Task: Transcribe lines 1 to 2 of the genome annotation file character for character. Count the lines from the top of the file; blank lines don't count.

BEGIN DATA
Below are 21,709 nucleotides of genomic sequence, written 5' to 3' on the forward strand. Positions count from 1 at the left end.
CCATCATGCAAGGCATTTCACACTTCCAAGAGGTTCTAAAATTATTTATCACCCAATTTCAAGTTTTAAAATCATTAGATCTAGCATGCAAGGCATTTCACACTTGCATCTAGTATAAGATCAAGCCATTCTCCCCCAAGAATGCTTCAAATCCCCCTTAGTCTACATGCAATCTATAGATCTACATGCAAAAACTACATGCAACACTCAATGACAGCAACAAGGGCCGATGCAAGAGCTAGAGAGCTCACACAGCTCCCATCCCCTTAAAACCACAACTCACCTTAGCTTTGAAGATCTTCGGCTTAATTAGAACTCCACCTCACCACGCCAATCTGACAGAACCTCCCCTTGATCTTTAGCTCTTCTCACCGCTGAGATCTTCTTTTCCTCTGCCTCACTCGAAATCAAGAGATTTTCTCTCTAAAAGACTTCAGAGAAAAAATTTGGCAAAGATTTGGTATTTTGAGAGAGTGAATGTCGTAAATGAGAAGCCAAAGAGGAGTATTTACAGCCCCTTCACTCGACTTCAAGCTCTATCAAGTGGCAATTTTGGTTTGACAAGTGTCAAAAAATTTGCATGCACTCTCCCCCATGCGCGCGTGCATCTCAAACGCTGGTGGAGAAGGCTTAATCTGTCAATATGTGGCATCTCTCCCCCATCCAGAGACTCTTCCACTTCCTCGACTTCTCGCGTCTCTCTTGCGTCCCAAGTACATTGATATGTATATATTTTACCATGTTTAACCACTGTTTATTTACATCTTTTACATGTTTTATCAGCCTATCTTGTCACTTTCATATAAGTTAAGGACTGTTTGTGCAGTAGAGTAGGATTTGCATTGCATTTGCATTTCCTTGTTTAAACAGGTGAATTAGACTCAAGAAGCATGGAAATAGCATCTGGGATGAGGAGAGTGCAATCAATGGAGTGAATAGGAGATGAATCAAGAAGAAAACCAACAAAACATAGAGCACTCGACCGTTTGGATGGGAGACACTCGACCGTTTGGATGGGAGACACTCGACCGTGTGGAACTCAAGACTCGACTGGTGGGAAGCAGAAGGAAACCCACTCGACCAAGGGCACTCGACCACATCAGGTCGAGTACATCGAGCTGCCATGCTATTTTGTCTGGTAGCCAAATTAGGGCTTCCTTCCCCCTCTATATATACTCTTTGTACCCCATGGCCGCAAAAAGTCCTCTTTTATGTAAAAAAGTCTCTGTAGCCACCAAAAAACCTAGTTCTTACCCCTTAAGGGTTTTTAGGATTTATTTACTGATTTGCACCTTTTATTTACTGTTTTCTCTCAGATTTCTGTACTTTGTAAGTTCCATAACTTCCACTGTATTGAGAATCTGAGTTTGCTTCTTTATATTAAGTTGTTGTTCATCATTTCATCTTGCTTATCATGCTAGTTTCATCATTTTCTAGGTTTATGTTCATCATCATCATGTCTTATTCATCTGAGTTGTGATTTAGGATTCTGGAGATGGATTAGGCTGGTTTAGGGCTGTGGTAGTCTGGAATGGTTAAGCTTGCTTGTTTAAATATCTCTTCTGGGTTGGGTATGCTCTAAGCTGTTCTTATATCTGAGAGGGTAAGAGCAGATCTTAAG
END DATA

Below are 21,709 nucleotides of genomic sequence, written 5' to 3' on the forward strand. Positions count from 1 at the left end.
CCATCATGCAAGGCATTTCACACTTCCAAGAGGTTCTAAAATTATTTATCACCCAATTTCAAGTTTTAAAATCATTAGATCTAGCATGCAAGGCATTTCACACTTGCATCTAGTATAAGATCAAGCCATTCTCCCCCAAGAATGCTTCAAATCCCCCTTAGTCTACATGCAATCTATAGATCTACATGCAAAAACTACATGCAACACTCAATGACAGCAACAAGGGCCGATGCAAGAGCTAGAGAGCTCACACAGCTCCCATCCCCTTAAAACCACAACTCACCTTAGCTTTGAAGATCTTCGGCTTAATTAGAACTCCACCTCACCACGCCAATCTGACAGAACCTCCCCTTGATCTTTAGCTCTTCTCACCGCTGAGATCTTCTTTTCCTCTGCCTCACTCGAAATCAAGAGATTTTCTCTCTAAAAGACTTCAGAGAAAAAATTTGGCAAAGATTTGGTATTTTGAGAGAGTGAATGTCGTAAATGAGAAGCCAAAGAGGAGTATTTACAGCCCCTTCACTCGACTTCAAGCTCTATCAAGTGGCAATTTTGGTTTGACAAGTGTCAAAAAATTTGCATGCACTCTCCCCCATGCGCGCGTGCATCTCAAACGCTGGTGGAGAAGGCTTAATCTGTCAATATGTGGCATCTCTCCCCCATCCAGAGACTCTTCCACTTCCTCGACTTCTCGCGTCTCTCTTGCGTCCCAAGTACATTGATATGTATATATTTTACCATGTTTAACCACTGTTTATTTACATCTTTTACATGTTTTATCAGCCTATCTTGTCACTTTCATATAAGTTAAGGACTGTTTGTGCAGTAGAGTAGGATTTGCATTGCATTTGCATTTCCTTGTTTAAACAGGTGAATTAGACTCAAGAAGCATGGAAATAGCATCTGGGATGAGGAGAGTGCAATCAATGGAGTGAATAGGAGATGAATCAAGAAGAAAACCAACAAAACATAGAGCACTCGACCGTTTGGATGGGAGACACTCGACCGTTTGGATGGGAGACACTCGACCGTGTGGAACTCAAGACTCGACTGGTGGGAAGCAGAAGGAAACCCACTCGACCAAGGGCACTCGACCACATCAGGTCGAGTACATCGAGCTGCCATGCTATTTTGTCTGGTAGCCAAATTAGGGCTTCCTTCCCCCTCTATATATACTCTTTGTACCCCATGGCCGCAAAAAGTCCTCTTTTATGTAAAAAAGTCTCTGTAGCCACCAAAAAACCTAGTTCTTACCCCTTAAGGGTTTTTAGGATTTATTTACTGATTTGCACCTTTTATTTACTGTTTTCTCTCAGATTTCTGTACTTTGTAAGTTCCATAACTTCCACTGTATTGAGAATCTGAGTTTGCTTCTTTATATTAAGTTGTTGTTCATCATTTCATCTTGCTTATCATGCTAGTTTCATCATTTTCTAGGTTTATGTTCATCATCATCATGTCTTATTCATCTGAGTTGTGATTTAGGATTCTGGAGATGGATTAGGCTGGTTTAGGGCTGTGGTAGTCTGGAATGGTTAAGCTTGCTTGTTTAAATATCTCTTCTGGGTTGGGTATGCTCTAAGCTGTTCTTATATCTGAGAGGGTAAGAGCAGATCTTAAG